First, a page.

The handful of foreigners, like me, who choose to put their kids in local schools are – like the first generation immigrants in the West- being guided by our kids into a deep cultural immersion that we ourselves will never achieve. We follow our children – who are our probes and translators – trying to keep up as best we can.

We are also at the cutting edge of an increasingly heated debate over global education. What is the right balance between rote learning and creativity? How much homework and discipline is too much? How much not enough? How much free time should children be allowed? Is pressure and high expectations good or bad for kids? Which system – Eastern or Western – will best prepare our children for the highly competitive future that they must face?

This blog is dedicated to tracking this cultural immersion and to our own — highly personal — engagements with these debates.

She writes frequently with sometimes hilarious anecdotes about her son’s experiences (such as, being the only blond-haired child in a class happily singing, ‘I have black hair, I have black eyes, I am a Chinese baby.’) that give unique insight into Chinese society and language learning.

For more on Chinese education, Howard Gardner’s Learning Chinese Style is a classic. The Chinese Lessons blog posts it in its entirety.

Also, on the same topic, our Robin’s Nest columnist wrote an article about her visit to a pre-school in Tianjin in 1999. These photos are from her visit.
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Robin’s Nest: What is the teacher’s role in a language immersion classroom?

Editor’s Note: I have asked Robin, a long-time bilingual educator, to write an occasional column for Hao Mama to provide another perspective for parents considering immersion education or just looking for advice on how to create a bilingual environment at home. Here’s her second installment (The first installment can be read here):

==
ROBIN’S NEST
“A bird does not sing because it has an answer.
It sings because it has a song.”
- Chinese Proverb

Notes From Inside One Early Childhood Language Immersion Classroom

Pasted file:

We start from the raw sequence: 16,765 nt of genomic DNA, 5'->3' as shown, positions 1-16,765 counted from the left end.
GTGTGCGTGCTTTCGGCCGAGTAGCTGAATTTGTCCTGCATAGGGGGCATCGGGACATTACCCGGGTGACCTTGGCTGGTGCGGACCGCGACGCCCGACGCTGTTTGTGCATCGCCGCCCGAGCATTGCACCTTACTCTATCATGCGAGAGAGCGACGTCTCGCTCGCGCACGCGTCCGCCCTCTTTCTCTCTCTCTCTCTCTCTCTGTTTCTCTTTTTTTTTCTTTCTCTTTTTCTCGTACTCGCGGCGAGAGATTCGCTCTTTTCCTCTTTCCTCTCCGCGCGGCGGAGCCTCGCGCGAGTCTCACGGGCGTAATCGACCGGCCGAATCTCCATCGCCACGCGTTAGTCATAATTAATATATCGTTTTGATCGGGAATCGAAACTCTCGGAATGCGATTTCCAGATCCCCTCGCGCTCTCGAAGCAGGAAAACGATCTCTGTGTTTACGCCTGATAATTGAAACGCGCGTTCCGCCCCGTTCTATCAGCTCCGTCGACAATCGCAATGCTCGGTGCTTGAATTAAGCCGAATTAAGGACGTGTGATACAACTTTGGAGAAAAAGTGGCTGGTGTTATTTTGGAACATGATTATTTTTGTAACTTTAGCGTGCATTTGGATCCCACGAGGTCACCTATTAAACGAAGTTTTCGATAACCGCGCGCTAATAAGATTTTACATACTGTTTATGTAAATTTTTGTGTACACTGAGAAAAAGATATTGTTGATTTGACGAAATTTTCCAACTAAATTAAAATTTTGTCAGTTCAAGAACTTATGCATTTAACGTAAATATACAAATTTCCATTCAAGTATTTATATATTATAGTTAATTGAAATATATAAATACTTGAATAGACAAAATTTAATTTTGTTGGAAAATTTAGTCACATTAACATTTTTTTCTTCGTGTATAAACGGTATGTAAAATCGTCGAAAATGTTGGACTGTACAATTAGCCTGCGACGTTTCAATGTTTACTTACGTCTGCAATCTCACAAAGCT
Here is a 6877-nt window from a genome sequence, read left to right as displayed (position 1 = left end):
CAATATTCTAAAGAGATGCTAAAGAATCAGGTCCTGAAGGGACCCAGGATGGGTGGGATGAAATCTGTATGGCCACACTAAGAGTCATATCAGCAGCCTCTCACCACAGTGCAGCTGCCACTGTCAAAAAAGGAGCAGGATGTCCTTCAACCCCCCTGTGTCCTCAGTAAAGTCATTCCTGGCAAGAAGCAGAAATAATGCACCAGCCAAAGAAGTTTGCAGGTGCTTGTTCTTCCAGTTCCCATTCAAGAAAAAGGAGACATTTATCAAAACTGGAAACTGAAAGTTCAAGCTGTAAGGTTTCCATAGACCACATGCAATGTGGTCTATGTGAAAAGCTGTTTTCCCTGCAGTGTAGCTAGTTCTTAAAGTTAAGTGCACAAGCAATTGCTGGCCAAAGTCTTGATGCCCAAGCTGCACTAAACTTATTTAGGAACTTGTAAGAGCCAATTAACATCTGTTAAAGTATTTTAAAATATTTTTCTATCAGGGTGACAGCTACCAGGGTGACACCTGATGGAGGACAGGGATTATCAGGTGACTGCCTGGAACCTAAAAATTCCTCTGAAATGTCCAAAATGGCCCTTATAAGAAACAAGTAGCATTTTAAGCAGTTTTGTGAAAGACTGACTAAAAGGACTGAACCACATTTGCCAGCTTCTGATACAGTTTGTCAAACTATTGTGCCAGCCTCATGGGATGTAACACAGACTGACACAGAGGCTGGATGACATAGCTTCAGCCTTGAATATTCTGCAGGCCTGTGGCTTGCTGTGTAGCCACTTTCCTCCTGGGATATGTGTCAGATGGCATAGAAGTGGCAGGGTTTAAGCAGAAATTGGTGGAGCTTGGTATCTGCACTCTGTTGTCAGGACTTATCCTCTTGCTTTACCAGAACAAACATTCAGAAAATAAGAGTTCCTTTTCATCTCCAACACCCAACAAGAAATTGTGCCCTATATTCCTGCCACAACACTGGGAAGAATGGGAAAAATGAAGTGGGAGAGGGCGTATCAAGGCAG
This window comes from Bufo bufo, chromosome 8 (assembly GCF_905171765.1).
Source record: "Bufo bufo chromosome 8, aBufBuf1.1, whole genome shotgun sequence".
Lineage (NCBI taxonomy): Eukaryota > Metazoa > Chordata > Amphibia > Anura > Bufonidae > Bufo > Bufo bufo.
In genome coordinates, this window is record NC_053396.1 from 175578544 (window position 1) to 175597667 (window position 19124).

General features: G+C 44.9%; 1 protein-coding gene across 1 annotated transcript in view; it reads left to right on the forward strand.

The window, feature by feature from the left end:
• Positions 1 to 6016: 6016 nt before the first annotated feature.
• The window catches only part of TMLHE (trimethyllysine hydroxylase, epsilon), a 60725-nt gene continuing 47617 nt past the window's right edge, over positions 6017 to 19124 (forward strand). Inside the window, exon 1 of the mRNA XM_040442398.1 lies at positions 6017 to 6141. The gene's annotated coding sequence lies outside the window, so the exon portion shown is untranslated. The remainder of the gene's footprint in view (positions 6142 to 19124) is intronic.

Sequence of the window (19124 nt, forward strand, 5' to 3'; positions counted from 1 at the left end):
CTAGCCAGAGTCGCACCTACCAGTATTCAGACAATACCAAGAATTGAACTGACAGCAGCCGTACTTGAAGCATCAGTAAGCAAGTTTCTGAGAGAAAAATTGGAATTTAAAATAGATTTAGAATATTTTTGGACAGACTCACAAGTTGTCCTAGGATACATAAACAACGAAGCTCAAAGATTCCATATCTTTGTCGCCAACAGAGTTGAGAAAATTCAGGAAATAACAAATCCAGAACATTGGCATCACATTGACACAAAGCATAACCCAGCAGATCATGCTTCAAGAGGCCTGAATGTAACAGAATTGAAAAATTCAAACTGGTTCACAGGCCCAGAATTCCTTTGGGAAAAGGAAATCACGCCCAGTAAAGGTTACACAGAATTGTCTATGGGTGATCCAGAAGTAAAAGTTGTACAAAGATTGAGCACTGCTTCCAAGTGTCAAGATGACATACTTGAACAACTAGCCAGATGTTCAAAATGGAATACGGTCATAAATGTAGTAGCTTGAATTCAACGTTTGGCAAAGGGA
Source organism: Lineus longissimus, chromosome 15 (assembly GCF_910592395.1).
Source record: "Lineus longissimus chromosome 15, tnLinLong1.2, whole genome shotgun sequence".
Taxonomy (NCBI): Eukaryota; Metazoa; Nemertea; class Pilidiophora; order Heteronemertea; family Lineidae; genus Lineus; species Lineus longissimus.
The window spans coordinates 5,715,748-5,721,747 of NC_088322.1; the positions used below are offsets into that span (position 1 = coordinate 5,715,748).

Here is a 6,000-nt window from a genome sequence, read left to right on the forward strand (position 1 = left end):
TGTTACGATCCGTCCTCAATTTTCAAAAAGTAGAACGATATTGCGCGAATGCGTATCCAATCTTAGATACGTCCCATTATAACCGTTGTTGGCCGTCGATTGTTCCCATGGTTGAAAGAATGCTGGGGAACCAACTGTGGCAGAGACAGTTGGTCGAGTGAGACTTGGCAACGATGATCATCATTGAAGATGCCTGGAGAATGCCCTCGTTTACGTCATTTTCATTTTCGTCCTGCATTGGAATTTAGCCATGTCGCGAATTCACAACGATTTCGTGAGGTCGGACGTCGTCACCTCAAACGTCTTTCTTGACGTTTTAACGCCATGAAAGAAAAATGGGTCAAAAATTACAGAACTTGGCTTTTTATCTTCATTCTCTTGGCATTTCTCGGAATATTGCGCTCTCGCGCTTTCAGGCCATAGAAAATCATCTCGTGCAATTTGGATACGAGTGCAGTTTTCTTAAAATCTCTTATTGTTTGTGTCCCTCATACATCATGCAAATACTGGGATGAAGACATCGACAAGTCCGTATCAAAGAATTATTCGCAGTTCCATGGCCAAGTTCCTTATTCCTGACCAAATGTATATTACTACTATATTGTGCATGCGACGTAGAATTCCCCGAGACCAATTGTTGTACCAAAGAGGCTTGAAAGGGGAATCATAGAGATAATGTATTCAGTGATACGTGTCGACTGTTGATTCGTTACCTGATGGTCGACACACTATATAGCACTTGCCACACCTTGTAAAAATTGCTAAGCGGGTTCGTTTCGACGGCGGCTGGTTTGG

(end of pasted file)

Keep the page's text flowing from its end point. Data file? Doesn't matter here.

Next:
What is the teacher’s role in a language immersion classroom?

It is ironic that all the non-verbal teaching techniques are the ones that most successfully promote excellent language acquisition in a language immersion program. It will be most helpful to give you some examples of what this means.
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Mandarin Immersion Parents Council blog

I just discovered that the Mandarin Immersion Parents Council of the San Francisco public school system keeps a blog, which has a lot of good information and resources for families in immersion programs. Most of the site focuses on the immersion program in San Francisco, which is offered at two public schools. But one post, Mandarin Immersion Frequently Asked Questions, I found useful for anyone with questions about bilingual education and how to best teach your children Chinese. Another post explores the benefits of teaching kids to read Chinese fluently before teaching them characters. They have also posted a list of Mandarin immersion programs in schools throughout the U.S. Immersion programs are getting to be more and more popular: A new Chinese immersion charter school is getting ready to open in Washington DC as well.

 

Robin’s Nest: Notes From Inside One Early Childhood Language Immersion Classroom

I have asked Robin, a long-time bilingual educator, to write an occasional column for Hao Mama to provide another perspective for parents considering immersion education or just looking for advice on how to create a bilingual environment at home. Here’s her first installment:

==
ROBIN’S NEST
“A bird does not sing because it has an answer.
It sings because it has a song.”
- Chinese Proverb

Notes From Inside One Early Childhood Language Immersion Classroom

What is an immersion classroom like?

Imagine yourself to be four-years-old. Get down on your knees and enter the classroom. What does it look like to you? Can you navigate yourself around and reach everything and wash your hands or find a book, find the bathroom or take a puzzle out and know where to put it away? Do you see your name? Do you see where you can put your lunch box?Are you attracted to look or touch or discover something in this room? Do you feel safe and happy? Every year as I prepared my classroom for the school year this is what I did. It is the best way to know immediately what the children will sense when they enter.